During January, 2015, when Utah was deciding whether to levy a tax on e-cigarettes, the owner of Vapor Mania said, “I think we’d be out of business, or at least it would make it much harder to do business.”
As of mid-March 2016, Utah still did not have an e-cigarette tax.
But these municipalities did:
Where are we going? To the incentives that taxes create.
The E-Cigarette Tax Debate
First, to clarify (as I needed to do), an e-cigarette provides the feel of smoking through a battery powered device that delivers vaporized (hence, the name vaping) nicotine. Flavored by shops like Vapor Mania, that nicotine syrup could even taste like strawberry short cake ice cream.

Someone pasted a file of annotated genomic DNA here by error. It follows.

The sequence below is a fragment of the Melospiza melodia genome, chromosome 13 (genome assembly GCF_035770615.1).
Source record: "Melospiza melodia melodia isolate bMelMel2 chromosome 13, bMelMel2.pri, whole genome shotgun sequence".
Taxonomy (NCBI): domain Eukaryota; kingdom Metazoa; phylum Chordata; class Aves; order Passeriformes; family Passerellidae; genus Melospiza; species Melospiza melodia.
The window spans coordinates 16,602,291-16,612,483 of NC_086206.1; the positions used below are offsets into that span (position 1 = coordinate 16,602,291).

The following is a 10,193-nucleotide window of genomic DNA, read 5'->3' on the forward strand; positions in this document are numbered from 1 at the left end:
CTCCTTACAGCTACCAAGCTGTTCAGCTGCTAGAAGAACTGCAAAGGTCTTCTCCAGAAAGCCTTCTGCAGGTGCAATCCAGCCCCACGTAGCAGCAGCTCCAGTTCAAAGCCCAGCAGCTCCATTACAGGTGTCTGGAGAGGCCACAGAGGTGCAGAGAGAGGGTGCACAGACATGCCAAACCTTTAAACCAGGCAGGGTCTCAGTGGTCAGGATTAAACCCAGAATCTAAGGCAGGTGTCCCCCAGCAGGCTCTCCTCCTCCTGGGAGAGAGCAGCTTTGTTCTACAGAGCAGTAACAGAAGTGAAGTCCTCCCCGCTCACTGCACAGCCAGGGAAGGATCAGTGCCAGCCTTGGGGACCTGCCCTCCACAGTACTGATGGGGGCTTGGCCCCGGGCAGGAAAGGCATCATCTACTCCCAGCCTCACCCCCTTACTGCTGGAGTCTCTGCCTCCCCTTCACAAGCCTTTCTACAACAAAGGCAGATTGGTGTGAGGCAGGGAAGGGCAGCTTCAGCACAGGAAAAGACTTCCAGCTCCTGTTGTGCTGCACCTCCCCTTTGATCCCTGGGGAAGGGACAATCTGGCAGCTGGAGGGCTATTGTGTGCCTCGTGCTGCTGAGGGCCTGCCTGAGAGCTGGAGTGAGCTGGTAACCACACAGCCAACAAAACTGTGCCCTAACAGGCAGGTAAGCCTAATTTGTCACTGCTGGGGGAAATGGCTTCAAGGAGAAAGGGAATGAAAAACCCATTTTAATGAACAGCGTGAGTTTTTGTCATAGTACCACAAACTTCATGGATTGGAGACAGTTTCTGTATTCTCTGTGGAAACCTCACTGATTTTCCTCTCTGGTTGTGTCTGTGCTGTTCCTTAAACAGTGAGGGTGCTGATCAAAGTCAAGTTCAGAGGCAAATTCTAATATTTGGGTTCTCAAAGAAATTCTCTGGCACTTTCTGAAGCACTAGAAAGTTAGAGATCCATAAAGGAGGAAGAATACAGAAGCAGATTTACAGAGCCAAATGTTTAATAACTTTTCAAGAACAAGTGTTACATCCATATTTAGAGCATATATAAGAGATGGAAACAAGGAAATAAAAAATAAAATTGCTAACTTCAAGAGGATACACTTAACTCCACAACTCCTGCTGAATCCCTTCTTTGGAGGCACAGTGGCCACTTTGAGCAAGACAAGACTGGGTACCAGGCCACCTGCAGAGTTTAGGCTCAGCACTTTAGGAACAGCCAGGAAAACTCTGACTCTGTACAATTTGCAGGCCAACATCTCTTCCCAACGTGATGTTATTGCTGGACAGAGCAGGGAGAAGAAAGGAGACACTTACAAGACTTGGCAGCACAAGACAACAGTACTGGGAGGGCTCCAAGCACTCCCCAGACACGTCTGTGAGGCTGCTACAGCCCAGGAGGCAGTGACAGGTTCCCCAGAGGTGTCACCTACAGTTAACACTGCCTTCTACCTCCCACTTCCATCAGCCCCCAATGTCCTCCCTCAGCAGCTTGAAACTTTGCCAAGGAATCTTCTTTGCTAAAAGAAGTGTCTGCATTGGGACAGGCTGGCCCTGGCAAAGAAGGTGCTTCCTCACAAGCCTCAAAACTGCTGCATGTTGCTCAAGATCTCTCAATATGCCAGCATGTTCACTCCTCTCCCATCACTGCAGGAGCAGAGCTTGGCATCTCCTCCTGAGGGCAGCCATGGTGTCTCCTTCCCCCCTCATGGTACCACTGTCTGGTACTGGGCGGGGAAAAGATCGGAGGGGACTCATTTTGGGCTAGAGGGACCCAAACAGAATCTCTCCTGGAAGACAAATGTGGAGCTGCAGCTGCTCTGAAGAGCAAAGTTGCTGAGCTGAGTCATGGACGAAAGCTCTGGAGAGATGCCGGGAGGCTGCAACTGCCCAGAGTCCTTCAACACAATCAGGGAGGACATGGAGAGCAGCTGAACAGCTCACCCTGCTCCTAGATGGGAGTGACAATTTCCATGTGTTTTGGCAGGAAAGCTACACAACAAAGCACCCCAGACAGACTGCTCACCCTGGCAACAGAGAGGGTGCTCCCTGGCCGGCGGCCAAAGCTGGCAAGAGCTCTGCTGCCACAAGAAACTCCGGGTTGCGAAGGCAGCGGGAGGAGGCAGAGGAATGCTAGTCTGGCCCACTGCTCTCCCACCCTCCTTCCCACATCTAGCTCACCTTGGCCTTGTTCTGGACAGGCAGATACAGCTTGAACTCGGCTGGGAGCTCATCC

When legislators debate e-cigarette taxes, there are so many ideas floating around. They have to think of health and whether e-cigarettes help people stop smoking or act as a teenage gateway drug. They have to consider revenue and whether a high rate will shift some individuals back to tobacco and send others across state lines.
Our Bottom Line: Tax incentives
Taxes create incentives.
Below, we seem to have a correlation between price and the quantity demanded of cigarettes:
Similarly, for pipe tobacco and cigars, when tobacco taxes elevated prices, the quantity demanded went down.
So, when the owner of Vapor Mania predicts the impact of an e-cigarette tax, he is just talking about the power of a tax incentive.